Certainly, you've heard some tales from the Vienna Woods. You have if you've listened to Stauss lately. In any case, you wouldn't think woods would be conducive to growing grapes, but if you've been thinking about getting out in the countryside and you'd also like some great food and wine as well, then think of the area around Vienna.
Wine quality ratings you'll see on bottles: Tafelwein (table wine), Qualitätswein (wine of quality), and Prädikatswein ("certified" quality wine). Check out this Austria wine region information.
Lower Austria Wine Region
Lower Austria offers some off-the-beaten-track adventures--and some pretty fine wines. Don't be confused though, the Lower Austria wine region comprises the small regions on the north of the wine map.
The Wachau, for example, has many of its vineyards laid out on ancient terraces. It's a beautiful enough historic area to have been added to UNESCO's world heritage list. The primary wine is Riesling, but there is also Grüner Veltliner, Chardonnay (Feinburgunder), and Gelber Muskateller to try. The region has less rain than other regions, and the wines are big and bold here.
Burgenland Wine Region
Tourists may well wish to hang out in the Neusiedler lake (Neusiedlersee) area on the Hungarian border. There are some fine, dry white wines and a handful of quality reds produced here. Neusiedler is a very shallow lake and provides a good climate for noble rot, which produces exotic sweet wines. Neusiedler lake is a popular Viennese recreation area with a popular bird sanctuary; the cultural landscape is a UNESCO World Heritage Site.
Vintner's villages like Rust or Mörbisch are recommended for folks who like a little charm with their wine. The Mörbisch Festival on the Lake happens in summer. Mörbisch is just north of the border with Hungary and 60 km south of Vienna (map of Mörbisch and the floating festival stage).
Steiermark - Styrian Wine Region
If you dream of patchwork vineyards and rolling hills, the Südsteiermark, or southern Styria wine region is for you. The varietals here are familiar to American wine drinkers. In the southwest Styria wine region, you'll have to taste the Gewürztraminer and the dry late harvest Traminer.
Vienna is alone in being a European capital with a wine region producing significant amounts of wine within city limits. You won't likely find a bottle in stores; it's mostly consumed at wine bars called Heuriger within city limits.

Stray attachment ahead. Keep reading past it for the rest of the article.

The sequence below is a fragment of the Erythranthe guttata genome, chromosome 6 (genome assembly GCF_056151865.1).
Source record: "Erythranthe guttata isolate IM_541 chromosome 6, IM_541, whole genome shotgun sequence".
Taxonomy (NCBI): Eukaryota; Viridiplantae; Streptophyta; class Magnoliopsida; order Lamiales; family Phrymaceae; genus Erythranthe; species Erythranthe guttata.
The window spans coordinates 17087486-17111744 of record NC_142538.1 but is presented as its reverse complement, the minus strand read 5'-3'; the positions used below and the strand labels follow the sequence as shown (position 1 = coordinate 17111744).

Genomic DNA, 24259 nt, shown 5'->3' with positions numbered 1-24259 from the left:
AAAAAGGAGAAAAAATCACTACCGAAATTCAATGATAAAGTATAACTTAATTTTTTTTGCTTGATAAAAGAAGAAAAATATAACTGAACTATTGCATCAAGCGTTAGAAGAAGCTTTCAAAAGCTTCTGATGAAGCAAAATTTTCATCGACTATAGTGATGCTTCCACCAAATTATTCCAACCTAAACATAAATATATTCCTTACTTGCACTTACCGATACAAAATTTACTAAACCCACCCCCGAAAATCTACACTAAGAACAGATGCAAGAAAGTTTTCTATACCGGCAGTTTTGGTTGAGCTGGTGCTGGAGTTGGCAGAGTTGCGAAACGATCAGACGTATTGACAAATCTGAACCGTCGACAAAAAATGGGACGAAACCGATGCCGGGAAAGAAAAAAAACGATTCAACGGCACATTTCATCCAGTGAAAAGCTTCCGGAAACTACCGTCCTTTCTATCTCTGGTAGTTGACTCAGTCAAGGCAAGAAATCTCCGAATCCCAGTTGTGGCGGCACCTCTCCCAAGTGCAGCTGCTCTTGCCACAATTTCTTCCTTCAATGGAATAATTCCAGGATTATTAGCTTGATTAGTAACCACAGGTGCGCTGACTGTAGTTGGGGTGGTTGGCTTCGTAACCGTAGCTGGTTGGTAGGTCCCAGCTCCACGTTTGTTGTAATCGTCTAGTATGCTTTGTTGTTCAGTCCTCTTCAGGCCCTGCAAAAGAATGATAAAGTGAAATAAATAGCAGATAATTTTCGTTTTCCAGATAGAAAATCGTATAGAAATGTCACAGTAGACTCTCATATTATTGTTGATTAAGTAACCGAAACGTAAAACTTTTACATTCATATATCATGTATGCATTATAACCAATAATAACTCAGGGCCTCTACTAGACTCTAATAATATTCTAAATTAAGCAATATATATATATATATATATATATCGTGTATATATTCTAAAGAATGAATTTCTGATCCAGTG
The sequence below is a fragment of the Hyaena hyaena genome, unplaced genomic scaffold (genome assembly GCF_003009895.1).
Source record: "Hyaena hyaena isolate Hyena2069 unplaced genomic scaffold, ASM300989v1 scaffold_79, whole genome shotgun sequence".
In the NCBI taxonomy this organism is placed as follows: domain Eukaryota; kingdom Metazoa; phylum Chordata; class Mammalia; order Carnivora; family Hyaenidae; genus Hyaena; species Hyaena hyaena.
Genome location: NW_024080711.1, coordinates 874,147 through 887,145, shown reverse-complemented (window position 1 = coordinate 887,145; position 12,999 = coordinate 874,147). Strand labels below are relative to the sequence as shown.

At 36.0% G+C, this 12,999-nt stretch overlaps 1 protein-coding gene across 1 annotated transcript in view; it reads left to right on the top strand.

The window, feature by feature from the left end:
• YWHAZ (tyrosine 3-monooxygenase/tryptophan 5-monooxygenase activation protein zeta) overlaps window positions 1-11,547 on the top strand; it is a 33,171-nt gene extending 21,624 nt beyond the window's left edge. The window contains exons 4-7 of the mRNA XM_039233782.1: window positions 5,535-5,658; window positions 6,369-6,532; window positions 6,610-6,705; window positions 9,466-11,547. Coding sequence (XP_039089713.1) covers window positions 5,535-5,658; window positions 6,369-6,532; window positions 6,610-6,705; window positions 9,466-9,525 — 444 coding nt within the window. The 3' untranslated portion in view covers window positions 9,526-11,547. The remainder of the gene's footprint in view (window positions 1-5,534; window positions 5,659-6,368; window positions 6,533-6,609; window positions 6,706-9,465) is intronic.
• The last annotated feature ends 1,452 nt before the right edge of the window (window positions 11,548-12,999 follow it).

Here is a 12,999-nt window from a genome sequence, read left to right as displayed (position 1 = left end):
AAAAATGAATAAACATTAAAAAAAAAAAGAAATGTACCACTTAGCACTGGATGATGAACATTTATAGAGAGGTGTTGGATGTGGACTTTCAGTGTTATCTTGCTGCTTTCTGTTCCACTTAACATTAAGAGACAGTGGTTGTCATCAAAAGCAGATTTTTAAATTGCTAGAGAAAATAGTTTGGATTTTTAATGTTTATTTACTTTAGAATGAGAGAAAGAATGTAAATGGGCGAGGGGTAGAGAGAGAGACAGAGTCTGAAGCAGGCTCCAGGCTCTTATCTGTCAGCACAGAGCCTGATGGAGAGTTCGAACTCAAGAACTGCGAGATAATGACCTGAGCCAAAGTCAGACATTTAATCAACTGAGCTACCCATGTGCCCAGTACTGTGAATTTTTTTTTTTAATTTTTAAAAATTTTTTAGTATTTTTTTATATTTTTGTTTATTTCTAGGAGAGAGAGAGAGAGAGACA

Vienna is not only a province and the capital of a province. It is also a wine-growing region in its own right with a wine-growing surface of about 700 hectars. About 85% is dedicated to white wine grape varietals. Wine types such as Riesling, Weissburgunder, Grüner Veltliner, Sauvignon blanc and Gelber Muskatteller produce distinctly fruity and elegant wines. A growing number of Viennese wine growers are producing red wines, in particular, Zweigelt and St. Laurent along with trendy international types such as Merlot, Pinot noir, and Syrah.
So, what's all this about the Vienna Woods. Well, Vienna happens to sit upon the western rim of what is known as the Vienna basin, which is on the slopes of the Vienna Woods. This green belt is protected. There are many hiking trails through the woods and the villages are likely to have Heurigans or wine taverns with good food, wine, and music.
Don't miss the Heiligenkreuz Abbey in the southern Vienna Woods.
Vienna has a City Forestry Office. They've plotted and signposted 13 walks (and longer hikes) accessible by public transport in and around the city of Vienna. Each walk has a map, a list of sights, and restaurant recommendations.
Championship of Austrian Wine Towns-The Floh Wine Cup
Most wine competitions seem boring. You dress up. You taste wines. You spit.
When Josef Floh gets people together for his annual Floh Wine Cup, things are decidedly different.
Chances are, Josef Floh won't invite you to this year's wine competition, but you can go to his restaurant in Langenlebarn, Langashoaus Floh.